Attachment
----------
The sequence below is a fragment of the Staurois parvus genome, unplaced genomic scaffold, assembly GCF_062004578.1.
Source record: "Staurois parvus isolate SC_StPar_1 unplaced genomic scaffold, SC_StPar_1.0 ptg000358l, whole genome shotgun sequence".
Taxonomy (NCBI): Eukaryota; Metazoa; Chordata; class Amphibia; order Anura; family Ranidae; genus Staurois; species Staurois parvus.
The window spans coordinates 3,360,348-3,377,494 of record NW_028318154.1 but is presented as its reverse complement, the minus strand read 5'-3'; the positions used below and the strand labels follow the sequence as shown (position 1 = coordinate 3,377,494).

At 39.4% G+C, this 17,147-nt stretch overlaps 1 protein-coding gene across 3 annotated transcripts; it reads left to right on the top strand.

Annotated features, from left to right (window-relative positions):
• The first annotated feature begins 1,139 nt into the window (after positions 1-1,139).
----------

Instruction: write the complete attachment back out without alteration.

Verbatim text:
The sequence below is a fragment of the Staurois parvus genome, unplaced genomic scaffold, assembly GCF_062004578.1.
Source record: "Staurois parvus isolate SC_StPar_1 unplaced genomic scaffold, SC_StPar_1.0 ptg000358l, whole genome shotgun sequence".
Taxonomy (NCBI): Eukaryota; Metazoa; Chordata; class Amphibia; order Anura; family Ranidae; genus Staurois; species Staurois parvus.
The window spans coordinates 3,360,348-3,377,494 of record NW_028318154.1 but is presented as its reverse complement, the minus strand read 5'-3'; the positions used below and the strand labels follow the sequence as shown (position 1 = coordinate 3,377,494).

At 39.4% G+C, this 17,147-nt stretch overlaps 1 protein-coding gene across 3 annotated transcripts; it reads left to right on the top strand.

Annotated features, from left to right (window-relative positions):
• The first annotated feature begins 1,139 nt into the window (after positions 1-1,139).